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Manta, Ecuador
Manta is a mid-sized city in Manabí Province, Ecuador. It is the second most populous city in the province, the fifth most populous in the country. Manta has existed since Pre-Columbian
Pre-Columbian
times. It was a trading post for the Mantas. According to the 2001 census, the city had 192,322 inhabitants. Its main economic activity is tuna fishing. Other economic activities include tourism and a chemical industry with products from cleaning supplies to oils and margarine. Manta possesses the largest seaport in Ecuador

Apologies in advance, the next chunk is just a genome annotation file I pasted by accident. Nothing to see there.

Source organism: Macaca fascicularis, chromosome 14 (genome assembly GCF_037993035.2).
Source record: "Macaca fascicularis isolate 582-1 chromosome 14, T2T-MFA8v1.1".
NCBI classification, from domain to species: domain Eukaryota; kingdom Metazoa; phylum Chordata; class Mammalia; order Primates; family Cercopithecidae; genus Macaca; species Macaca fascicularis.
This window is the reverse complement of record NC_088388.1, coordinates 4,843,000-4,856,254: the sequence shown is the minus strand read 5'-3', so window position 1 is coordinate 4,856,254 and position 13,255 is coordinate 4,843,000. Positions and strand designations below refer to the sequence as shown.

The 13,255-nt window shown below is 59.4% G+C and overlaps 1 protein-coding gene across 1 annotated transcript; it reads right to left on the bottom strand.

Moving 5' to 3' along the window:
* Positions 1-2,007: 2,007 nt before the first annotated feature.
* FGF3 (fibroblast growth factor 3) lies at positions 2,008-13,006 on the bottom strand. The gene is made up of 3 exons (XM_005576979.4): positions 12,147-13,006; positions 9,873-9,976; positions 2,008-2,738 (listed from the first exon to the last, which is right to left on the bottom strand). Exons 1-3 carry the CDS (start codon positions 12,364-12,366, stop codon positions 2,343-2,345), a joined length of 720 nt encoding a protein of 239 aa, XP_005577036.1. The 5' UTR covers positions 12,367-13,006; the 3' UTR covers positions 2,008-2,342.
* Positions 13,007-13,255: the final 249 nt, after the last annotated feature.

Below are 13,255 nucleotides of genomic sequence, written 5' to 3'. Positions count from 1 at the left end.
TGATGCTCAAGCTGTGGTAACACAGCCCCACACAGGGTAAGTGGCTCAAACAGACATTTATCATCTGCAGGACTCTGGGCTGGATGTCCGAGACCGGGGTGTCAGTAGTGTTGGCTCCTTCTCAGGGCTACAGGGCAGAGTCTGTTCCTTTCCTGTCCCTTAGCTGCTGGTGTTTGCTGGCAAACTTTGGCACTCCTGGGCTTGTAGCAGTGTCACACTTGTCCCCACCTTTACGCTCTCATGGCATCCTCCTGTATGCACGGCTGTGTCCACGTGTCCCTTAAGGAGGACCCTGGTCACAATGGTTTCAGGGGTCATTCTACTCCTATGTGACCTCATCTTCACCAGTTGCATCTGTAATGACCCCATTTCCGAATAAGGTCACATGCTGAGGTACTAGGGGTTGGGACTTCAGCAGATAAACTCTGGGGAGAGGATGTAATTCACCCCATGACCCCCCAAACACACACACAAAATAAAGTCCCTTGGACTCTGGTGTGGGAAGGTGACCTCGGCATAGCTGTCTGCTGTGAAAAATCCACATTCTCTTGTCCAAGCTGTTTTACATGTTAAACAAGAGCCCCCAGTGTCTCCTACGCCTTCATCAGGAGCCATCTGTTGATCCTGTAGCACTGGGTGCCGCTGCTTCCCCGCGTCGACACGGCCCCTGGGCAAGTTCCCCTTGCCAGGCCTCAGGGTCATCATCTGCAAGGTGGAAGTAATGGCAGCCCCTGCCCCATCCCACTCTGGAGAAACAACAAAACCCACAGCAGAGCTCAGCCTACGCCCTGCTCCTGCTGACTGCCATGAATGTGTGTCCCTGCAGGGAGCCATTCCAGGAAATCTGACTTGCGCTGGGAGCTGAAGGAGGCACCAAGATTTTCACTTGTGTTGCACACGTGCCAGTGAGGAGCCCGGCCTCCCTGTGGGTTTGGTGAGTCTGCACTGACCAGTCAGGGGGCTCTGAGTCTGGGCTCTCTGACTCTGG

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Inca Civilization
. The Inca state was known as the Kingdom of Cusco
Kingdom of Cusco
before 1438. Over the course of the Inca Empire, the Inca used conquest and peaceful assimilation to incorporate in their empire a large portion of western , centred on the Andean
Andean
mountain ranges. However, shortly after the Inca Civil War, the last Sapa Inca
Sapa Inca
(emperor) of the Inca Empire
Inca Empire
was captured and killed on the orders of the conquistador Francisco Pizarro, marking the beginning of Spanish rule. The remnants of the empire retreated to the remote jungles of Vilcabamba and were not established the small Neon-Inca State, which was conquered by the Spanish in 1572. The Quechua name was Tawantin Suyu which can be translated The Four Regions or The Four United Regions. Before the Quechua spelling reform it was written in Spanish as Tahuantinsuyo